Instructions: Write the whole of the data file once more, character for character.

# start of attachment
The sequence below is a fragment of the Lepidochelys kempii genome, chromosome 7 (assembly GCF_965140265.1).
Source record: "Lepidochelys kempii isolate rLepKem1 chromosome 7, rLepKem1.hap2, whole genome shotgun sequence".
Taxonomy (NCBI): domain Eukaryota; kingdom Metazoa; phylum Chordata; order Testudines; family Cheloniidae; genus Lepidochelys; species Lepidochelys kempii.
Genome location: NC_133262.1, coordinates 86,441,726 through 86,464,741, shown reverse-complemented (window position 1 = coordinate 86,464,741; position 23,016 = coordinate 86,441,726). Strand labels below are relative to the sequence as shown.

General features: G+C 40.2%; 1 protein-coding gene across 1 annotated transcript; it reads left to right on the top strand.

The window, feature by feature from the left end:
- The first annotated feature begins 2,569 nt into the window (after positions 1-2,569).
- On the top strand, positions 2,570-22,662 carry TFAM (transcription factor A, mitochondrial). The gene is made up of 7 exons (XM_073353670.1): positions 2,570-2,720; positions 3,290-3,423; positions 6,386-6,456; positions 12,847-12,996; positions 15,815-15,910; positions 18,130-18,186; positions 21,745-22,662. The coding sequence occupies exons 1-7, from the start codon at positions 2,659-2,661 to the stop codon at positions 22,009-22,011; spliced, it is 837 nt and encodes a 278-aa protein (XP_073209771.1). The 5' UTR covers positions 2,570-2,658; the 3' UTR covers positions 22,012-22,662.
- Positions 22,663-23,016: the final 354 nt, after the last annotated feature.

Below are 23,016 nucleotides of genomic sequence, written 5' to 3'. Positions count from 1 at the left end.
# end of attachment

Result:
The sequence below is a fragment of the Lepidochelys kempii genome, chromosome 7 (assembly GCF_965140265.1).
Source record: "Lepidochelys kempii isolate rLepKem1 chromosome 7, rLepKem1.hap2, whole genome shotgun sequence".
Taxonomy (NCBI): domain Eukaryota; kingdom Metazoa; phylum Chordata; order Testudines; family Cheloniidae; genus Lepidochelys; species Lepidochelys kempii.
Genome location: NC_133262.1, coordinates 86,441,726 through 86,464,741, shown reverse-complemented (window position 1 = coordinate 86,464,741; position 23,016 = coordinate 86,441,726). Strand labels below are relative to the sequence as shown.

General features: G+C 40.2%; 1 protein-coding gene across 1 annotated transcript; it reads left to right on the top strand.

The window, feature by feature from the left end:
- The first annotated feature begins 2,569 nt into the window (after positions 1-2,569).
- On the top strand, positions 2,570-22,662 carry TFAM (transcription factor A, mitochondrial). The gene is made up of 7 exons (XM_073353670.1): positions 2,570-2,720; positions 3,290-3,423; positions 6,386-6,456; positions 12,847-12,996; positions 15,815-15,910; positions 18,130-18,186; positions 21,745-22,662. The coding sequence occupies exons 1-7, from the start codon at positions 2,659-2,661 to the stop codon at positions 22,009-22,011; spliced, it is 837 nt and encodes a 278-aa protein (XP_073209771.1). The 5' UTR covers positions 2,570-2,658; the 3' UTR covers positions 22,012-22,662.
- Positions 22,663-23,016: the final 354 nt, after the last annotated feature.

Below are 23,016 nucleotides of genomic sequence, written 5' to 3'. Positions count from 1 at the left end.